GPs need more time to care for the nation’s million older people who are chronically lonely, a leading doctor has said.
Professor Helen Stokes-Lampard, chairwoman of the Royal College of GPs, likened loneliness and social isolation to suffering a long-term physical condition.
She will tell the Royal College’s annual conference in Liverpool that for many patients their “main problem” is that they are lonely.
Professor Stokes-Lampard – a practising GP in Lichfield, Staffordshire - will tell delegates: “Social isolation and loneliness are akin to a chronic long-term condition in terms of the impact they have on our patients’ health and well-being.
“GPs see patients, many of whom are widowed, who have multiple health problems like diabetes, hypertension and depression, but often their main problem isn’t medical, they’re lonely.
“The guidelines say we should be talking to them about their weight, exercise and prescribing more medication - but really what these patients need is someone to listen to them and to find purpose in life.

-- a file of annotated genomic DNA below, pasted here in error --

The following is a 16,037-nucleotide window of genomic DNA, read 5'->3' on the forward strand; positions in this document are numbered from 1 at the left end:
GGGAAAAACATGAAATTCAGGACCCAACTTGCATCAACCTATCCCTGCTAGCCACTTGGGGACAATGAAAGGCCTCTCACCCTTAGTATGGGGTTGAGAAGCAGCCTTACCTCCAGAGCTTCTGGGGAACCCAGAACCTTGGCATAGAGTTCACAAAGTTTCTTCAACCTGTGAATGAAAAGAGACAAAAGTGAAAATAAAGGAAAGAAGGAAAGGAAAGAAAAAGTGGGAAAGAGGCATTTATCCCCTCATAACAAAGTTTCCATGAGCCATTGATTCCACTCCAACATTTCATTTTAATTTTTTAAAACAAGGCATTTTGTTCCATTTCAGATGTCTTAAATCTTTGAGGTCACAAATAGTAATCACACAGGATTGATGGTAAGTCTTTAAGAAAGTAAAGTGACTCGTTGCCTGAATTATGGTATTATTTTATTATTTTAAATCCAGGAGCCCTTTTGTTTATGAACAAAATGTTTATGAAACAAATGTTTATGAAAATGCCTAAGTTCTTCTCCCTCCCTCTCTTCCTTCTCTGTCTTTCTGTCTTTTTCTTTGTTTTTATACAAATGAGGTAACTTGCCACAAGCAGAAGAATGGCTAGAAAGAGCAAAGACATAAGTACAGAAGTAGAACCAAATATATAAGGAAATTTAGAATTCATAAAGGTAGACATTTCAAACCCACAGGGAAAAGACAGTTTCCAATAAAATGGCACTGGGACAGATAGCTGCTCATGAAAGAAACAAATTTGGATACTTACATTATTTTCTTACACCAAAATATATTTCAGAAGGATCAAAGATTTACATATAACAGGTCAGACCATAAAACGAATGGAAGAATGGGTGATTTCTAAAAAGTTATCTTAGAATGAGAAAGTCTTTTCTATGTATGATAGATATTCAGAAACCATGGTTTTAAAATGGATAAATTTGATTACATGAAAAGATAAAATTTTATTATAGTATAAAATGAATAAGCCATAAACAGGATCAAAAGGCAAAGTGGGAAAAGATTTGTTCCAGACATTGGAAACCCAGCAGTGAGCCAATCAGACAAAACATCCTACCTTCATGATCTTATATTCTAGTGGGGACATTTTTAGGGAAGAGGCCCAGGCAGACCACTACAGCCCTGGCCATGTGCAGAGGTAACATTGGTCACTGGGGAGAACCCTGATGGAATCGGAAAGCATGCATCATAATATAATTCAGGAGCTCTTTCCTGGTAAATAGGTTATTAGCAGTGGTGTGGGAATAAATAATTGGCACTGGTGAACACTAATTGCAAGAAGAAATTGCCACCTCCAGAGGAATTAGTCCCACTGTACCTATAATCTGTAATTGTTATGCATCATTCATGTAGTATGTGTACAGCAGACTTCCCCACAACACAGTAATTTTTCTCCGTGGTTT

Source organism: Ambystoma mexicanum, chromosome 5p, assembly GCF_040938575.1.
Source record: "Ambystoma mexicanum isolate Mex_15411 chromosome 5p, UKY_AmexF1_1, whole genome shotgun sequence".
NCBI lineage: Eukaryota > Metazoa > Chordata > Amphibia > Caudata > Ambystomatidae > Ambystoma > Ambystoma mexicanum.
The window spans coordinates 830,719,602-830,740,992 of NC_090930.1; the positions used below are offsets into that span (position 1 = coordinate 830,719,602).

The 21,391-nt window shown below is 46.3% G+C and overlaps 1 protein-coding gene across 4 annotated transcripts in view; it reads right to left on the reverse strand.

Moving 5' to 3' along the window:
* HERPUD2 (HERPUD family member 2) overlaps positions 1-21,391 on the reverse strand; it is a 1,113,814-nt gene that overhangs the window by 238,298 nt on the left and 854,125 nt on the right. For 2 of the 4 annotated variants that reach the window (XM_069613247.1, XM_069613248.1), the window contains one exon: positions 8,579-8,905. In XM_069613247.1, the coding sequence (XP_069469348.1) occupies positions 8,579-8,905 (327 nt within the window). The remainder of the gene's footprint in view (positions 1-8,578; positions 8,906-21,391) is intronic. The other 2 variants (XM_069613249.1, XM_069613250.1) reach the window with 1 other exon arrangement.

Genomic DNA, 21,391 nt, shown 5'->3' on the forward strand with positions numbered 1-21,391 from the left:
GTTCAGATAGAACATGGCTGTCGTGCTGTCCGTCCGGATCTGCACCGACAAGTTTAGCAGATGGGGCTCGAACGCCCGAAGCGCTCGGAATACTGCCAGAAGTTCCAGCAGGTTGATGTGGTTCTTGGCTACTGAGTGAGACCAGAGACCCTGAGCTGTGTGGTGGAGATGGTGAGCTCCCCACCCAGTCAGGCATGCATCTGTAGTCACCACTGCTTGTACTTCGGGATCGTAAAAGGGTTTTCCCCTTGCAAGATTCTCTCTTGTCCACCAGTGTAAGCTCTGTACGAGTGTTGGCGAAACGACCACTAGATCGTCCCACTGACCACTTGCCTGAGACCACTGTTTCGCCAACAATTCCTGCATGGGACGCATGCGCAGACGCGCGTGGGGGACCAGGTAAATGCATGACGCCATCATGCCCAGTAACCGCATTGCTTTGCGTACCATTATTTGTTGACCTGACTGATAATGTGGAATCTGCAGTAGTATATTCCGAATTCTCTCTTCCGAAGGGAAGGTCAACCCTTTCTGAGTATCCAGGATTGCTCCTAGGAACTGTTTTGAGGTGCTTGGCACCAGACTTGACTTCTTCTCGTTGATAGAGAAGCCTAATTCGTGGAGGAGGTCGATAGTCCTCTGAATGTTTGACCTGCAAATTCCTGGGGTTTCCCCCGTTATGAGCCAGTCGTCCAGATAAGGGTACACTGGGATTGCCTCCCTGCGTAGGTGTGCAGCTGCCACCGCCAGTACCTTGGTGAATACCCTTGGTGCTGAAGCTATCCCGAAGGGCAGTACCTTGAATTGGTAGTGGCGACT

“GPs need the time to care - don’t make us spend it ticking boxes, preparing for inspections, or worrying that we haven’t followed guidelines for fear of repercussions.
“Trust us to be doctors so that we can treat our patients like human beings and tailor their treatment to their needs.”
The Campaign to End Loneliness says a million older people in the UK suffer from chronic loneliness.
They are more likely to suffer from heart disease, depression and dementia as a result.
Caroline Abrahams, charity director at Age UK, said: “It’s extremely welcome to hear the Royal College of GPs talking about the serious consequences of loneliness. Our analysis shows that about a million older people in our country are lonely, an often devastating state of profound unhappiness.”
Addressing this is a job for us all, she said. GPs can support their patients by finding out about other help in the community, especially services that are experienced in helping lonely older people, she added.